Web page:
Such Mad Fun: Ambition and Glamour in Hollywood’s Golden Age is my new book about Jane Hall’s journey from an Arizona mining town to Manhattan’s Cafe Society and on to Hollywood during its Golden Age.
CONTACT: Angelle Barbazon
Or contact the author through the home page on this website.
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Why does Jane’s story still matter today?
“I was a candle on the President’s birthday cake!” On January 30, 1934, Jane Hall was exuberant as she whirled around the ballroom of the Waldorf-Astoria at a pageant in honor of Franklin D. Roosevelt’s fifty-second birthday. For nineteen-year-old Jane, this ball and other glamorous evenings like it were not just fun, they were research. Jane’s roots in Arizona and California had not prepared her for this world of eastern glitter. Just four years earlier, when her widowed mother died of breast cancer, Jane became an orphan who knew what it meant to be heartbroken and hard up. Once she arrived in the nation’s cultural capital to live with her aunt and uncle, her life was transformed.
Like an undercover agent, Jane brought keen eyes and ears from the wide-open West into what appeared to be (but of course was not) a dream world. In his definitive history of Depression Era culture, Morris Dickstein refers to the “split personality” of the 1930s as Americans confronted disaster and sought to “create art and entertainment to distract people from their troubles. . .” Jane Hall did just that in her stories and screenplays as she came to terms with the tragedies in her own life.
Jane’s journey from a desert hamlet in Arizona to Manhattan’s Café Society and then to Hollywood is a captivating story of resilience, accommodation and seduction. Her father, Dick Wick Hall, Arizona’s best-loved humorist in the mid 1920s, shaped her aspirations long after an unexpected illness cut his life short in April 1926. By then, “Little Jane” had already decided to be a writer; her work first appeared in the Los Angeles Times in 1925 when she was ten. The dozens of poems, stories, and articles she published over the next five years earned her a reputation as a “literary prodigy.”
Before long magazines such as Good Housekeeping, The Saturday Evening Post and Cosmopolitan began buying her stories on a regular basis. In the middle of the Depression, Jane wrote fiction with a twist of satire about the romantic predicaments of her contemporaries. Editors found her to be as much fun as the characters in her stories. Her sharp wit and superb ear for authentic dialogue soon caught the notice of Hollywood agent H. N. Swanson who secured her a contract with Metro-Goldwyn-Mayer. In August 1939, the film of her novel, “These Glamour Girls,” which had already been published in Cosmopolitan, opened in New York City. The movie gave Lana Turner her first starring role and was named “the best social comedy of the year” by The New York Times. That same month, Jane’s feature-length article about her visit to the sets of “The Wizard of Oz” and “Gone with the Wind” (she interviewed both Mervyn LeRoy and Victor Fleming) appeared in Good Housekeeping. She was on her way.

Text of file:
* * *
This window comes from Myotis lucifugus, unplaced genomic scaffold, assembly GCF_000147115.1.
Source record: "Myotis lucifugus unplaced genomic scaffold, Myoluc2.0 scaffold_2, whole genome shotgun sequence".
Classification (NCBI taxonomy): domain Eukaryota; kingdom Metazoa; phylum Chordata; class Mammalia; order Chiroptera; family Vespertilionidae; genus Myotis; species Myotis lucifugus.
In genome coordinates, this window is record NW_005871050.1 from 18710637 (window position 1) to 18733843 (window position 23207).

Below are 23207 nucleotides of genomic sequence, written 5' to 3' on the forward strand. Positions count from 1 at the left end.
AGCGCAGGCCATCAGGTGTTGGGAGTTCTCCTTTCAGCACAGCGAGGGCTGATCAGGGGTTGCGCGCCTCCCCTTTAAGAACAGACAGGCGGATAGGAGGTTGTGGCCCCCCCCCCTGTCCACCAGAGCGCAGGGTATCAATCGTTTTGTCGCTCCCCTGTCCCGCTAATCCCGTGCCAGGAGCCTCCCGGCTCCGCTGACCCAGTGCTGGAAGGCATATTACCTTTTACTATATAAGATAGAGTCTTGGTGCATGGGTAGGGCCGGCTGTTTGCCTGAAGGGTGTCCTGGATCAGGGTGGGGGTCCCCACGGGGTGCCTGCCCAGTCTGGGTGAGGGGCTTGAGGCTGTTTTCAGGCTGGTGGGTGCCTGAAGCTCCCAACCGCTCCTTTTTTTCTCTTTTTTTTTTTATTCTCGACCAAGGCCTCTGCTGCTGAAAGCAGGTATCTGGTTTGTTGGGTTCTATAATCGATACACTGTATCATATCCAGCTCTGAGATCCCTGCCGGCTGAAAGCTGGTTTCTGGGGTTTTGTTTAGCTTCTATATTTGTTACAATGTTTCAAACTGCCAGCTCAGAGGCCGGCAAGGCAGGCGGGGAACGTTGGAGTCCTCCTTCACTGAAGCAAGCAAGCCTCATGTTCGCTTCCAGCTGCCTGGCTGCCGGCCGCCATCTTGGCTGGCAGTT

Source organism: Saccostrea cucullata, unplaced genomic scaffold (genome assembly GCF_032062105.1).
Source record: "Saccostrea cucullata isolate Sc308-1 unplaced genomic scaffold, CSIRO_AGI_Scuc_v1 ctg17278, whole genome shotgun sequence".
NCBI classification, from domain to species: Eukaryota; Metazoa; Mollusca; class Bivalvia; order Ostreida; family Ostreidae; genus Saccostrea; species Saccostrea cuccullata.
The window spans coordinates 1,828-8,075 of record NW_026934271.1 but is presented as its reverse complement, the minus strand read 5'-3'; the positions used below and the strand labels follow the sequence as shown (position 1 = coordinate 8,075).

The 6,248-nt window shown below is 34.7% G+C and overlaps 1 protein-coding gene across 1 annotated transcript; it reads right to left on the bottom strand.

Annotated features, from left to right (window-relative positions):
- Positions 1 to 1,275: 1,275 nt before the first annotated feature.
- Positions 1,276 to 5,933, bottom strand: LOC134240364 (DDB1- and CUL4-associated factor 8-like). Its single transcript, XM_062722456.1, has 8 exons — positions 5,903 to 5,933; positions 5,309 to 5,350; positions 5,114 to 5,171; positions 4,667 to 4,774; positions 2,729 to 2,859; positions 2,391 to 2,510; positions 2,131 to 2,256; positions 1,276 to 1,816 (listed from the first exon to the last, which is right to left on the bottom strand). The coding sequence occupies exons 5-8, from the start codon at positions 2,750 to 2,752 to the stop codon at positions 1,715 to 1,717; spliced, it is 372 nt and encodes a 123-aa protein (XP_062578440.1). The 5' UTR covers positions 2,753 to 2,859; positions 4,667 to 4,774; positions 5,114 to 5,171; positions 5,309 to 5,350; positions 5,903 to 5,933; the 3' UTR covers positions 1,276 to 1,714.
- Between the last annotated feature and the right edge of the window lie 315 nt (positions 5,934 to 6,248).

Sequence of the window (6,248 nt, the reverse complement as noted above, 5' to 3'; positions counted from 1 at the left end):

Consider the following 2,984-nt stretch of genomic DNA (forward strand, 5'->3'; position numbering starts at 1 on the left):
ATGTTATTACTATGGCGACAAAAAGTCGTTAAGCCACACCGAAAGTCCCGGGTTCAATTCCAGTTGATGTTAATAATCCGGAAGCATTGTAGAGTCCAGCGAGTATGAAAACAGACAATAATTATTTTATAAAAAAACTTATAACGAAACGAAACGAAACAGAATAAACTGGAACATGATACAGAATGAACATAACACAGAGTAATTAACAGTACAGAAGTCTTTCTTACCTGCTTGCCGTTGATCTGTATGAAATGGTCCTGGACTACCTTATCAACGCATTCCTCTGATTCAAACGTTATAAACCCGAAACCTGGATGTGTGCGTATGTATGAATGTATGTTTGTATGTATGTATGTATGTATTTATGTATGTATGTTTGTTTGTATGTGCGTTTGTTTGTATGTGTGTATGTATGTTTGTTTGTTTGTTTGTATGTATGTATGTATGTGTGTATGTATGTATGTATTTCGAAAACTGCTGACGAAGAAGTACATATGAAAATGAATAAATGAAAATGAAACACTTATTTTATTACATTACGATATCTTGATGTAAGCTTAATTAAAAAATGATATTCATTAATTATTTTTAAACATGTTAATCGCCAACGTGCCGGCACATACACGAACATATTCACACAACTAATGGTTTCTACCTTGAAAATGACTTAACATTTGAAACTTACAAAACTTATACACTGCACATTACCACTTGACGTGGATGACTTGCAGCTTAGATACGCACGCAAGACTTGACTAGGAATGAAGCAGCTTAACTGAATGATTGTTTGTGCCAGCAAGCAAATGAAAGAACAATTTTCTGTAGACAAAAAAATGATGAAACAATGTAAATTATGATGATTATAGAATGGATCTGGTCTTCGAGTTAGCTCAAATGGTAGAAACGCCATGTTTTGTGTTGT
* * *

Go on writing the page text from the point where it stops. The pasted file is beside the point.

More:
During 1938 and 1939, when her life “belonged only to Louis B. Mayer,” Jane worked long hours in the Thalberg Building at MGM – for several months she wrote in the office next to F. Scott Fitzgerald‘s (see Gallery). But she still found time for lunch with Rosalind Russell, dinner with Walter Pidgeon, dancing with Jimmy Stewart, sailing to Catalina on Joe Mankiewicz’s schooner, and trips to Palm Springs, Lake Arrowhead, and the racetrack at Santa Anita. Jane’s voice from Culver City is candid, refreshing and at times disturbing as she describes her response to Hollywood and studio system during its Golden Age.
On this site and in the forthcoming book you can follow this self-conscious, sturdy tomboy as she matured into a sophisticated, glamorous young woman and, in October 1939, became one of Cosmopolitan’s iconic cover girls. In this image, Jane’s complexion is flawless, her features perfect, but the expression in her green eyes is wistful. Always unsure of her looks as a young girl, by 1939 her sense of who she should be had been redefined by her experiences in Manhattan and Hollywood and by cover artist Bradshaw Crandell. The image is symbolic; the world of glamour was seductive but it came at a cost. Her aunt and uncle lost most of their savings during the Depression. They felt enormous relief when, in November 1940, Jane married Robert Frye Cutler, a handsome businessman and theatrical producer who could provide financial security for their niece.
Such Mad Fun is a unique look at the literary marketplace of the 1930s and the messages popular culture conveys to its audiences. Jane kept a detailed record of her professional and emotional journey. Through diaries, letters, telegrams and photographs you will travel across America with an articulate young woman, who was also my mother, as she made difficult decisions that would affect her for the rest of her life. Jane left a priceless record of the years between 1925 and 1945 when she helped to create and assess the vibrant culture of a tumultuous era.
For images see the ever evolving Such Mad Fun Gallery and the individual posts.